op in New York City's Central Park - and they don't go unnoticed. The revealing documentary BIRDERS: THE CENTRAL PARK EFFECT chronicles one year in the life of the extraordinary array of wild birds that grace Manhattan's celebrated patch of green, and the equally colorful New Yorkers who schedule their lives around the rhythms of migration, when it debuts tonight, JULY 16 (9:00-10:00 p.m. ET/PT), exclusively on HBO. The debut of the Oscar(R)-nominated documentary short "The Tsunami and the Cherry Blossom," which shows how nature can be a rejuvenating as well as destructive force, follows at 10:00 p.m.
Other HBO playdates: July 19 (5:00 p.m.), 21 (10:00 a.m., 5:20 a.m.), 24 (11:30 a.m., midnight) and 29 (2:00 p.m.)
HBO2 playdates: July 18 (8:00 p.m.), 22 (5:25 a.m.) and 26 (8:00 a.m.)
HBO Documentary Films presents another weekly series this summer, debuting provocative new specials every Monday through July 30. Other July films include: "Hard Times: Lost on Long Island" (July 9); "The Tsunami and the Cherry Blossom" (July 16); "Vito" (July 23); and "About Face: Supermodels Then and Now" (July 30).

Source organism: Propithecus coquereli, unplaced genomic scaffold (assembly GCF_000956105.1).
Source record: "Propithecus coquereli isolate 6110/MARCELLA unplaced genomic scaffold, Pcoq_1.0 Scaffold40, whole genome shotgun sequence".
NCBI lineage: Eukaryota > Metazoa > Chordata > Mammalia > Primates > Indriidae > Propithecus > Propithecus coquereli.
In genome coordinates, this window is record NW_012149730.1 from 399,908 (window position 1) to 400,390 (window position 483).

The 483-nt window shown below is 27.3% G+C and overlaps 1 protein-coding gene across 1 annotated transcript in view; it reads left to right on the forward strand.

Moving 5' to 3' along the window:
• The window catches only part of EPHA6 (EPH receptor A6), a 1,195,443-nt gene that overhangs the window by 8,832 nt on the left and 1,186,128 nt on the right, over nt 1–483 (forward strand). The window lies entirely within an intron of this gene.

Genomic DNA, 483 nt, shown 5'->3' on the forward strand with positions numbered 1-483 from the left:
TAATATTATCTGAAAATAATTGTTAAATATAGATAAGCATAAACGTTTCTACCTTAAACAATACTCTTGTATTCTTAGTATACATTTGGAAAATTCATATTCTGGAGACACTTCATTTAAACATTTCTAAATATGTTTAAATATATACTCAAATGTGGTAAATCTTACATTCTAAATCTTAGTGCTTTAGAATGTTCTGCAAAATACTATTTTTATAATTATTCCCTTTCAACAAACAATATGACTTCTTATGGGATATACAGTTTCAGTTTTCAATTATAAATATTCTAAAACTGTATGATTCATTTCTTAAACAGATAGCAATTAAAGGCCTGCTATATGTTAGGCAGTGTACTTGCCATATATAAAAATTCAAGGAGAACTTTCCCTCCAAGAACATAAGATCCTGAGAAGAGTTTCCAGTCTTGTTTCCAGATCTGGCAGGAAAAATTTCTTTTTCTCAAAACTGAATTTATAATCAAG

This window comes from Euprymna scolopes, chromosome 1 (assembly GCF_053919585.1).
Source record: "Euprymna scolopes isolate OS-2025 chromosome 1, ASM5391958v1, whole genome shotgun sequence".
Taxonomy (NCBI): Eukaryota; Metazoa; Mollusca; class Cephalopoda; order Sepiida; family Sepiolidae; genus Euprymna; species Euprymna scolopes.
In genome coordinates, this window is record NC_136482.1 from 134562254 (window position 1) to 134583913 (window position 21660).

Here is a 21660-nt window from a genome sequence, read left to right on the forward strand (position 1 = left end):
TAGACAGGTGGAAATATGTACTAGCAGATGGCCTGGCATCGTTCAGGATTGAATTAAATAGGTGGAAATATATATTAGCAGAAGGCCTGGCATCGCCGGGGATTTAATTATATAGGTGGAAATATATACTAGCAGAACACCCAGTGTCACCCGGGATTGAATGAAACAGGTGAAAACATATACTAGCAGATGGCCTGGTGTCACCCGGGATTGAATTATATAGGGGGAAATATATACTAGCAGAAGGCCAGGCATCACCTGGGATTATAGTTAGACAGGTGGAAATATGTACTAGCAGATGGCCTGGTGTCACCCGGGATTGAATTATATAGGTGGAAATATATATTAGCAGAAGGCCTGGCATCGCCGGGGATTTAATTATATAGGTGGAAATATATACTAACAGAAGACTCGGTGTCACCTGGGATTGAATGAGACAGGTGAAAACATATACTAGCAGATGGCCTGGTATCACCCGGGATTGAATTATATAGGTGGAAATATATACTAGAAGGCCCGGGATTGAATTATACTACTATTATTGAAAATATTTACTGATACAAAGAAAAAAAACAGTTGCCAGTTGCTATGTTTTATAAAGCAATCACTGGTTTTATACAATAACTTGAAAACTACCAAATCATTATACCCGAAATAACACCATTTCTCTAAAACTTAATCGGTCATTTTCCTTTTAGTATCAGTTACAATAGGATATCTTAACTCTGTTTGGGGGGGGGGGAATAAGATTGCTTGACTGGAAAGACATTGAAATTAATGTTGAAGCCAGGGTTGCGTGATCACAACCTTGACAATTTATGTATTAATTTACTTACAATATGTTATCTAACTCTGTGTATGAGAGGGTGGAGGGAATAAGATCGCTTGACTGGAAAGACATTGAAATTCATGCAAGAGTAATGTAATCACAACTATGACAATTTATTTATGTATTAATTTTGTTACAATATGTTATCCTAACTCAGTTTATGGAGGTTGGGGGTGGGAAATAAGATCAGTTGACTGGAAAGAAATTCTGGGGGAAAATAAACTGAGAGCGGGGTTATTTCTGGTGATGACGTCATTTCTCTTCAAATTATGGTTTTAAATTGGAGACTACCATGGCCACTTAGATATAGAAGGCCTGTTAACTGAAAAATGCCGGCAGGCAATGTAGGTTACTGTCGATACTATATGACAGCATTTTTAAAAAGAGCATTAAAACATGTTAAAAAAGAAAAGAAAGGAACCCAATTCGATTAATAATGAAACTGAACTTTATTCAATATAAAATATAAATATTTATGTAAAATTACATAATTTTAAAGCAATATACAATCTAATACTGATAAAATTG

Devoting equal time and affection to birds and birders, first-time filmmaker Jeffrey Kimball explores a distinctly New York phenomenon, telling a story of humanity, nature and the precarious balance between the two. BIRDERS: THE CENTRAL PARK EFFECT captures an astonishing number of species - from hummingbirds and herons to owls and hawks - with stunning HD photography that does justice to the birds' amazingly diverse patterns, hues and personalities. The film also celebrates devoted NYC birders who find a paradise within the urban chaos, among them author Jonathan Franzen and Starr Saphir, the "matriarch" of Central Park birdwatching.
It's springtime in New York City, and the city's biggest park is hosting a community of several hundred birders. As veteran birder Lloyd Spitalnik notes, "If you get tired of looking at The Common birds, you might as well just pack it in." Chris Cooper says his friends don't see him from April 15 through Memorial Day; if they question his annual obsession, he counters by rattling off his "seven pleasures of birding." Anya, a 15-year-old birder, wants to protect birds because they are "so alive, active, varied and beautiful."
As the birders describe their passion, the pleasure they derive from the birds is both contagious and poignant. To a birder, finding a feathered friend is like a celebrity sighting. Scientists call the concentration of birds funneling into this oasis of nature amid a sea of steel and cement the Central Park Effect.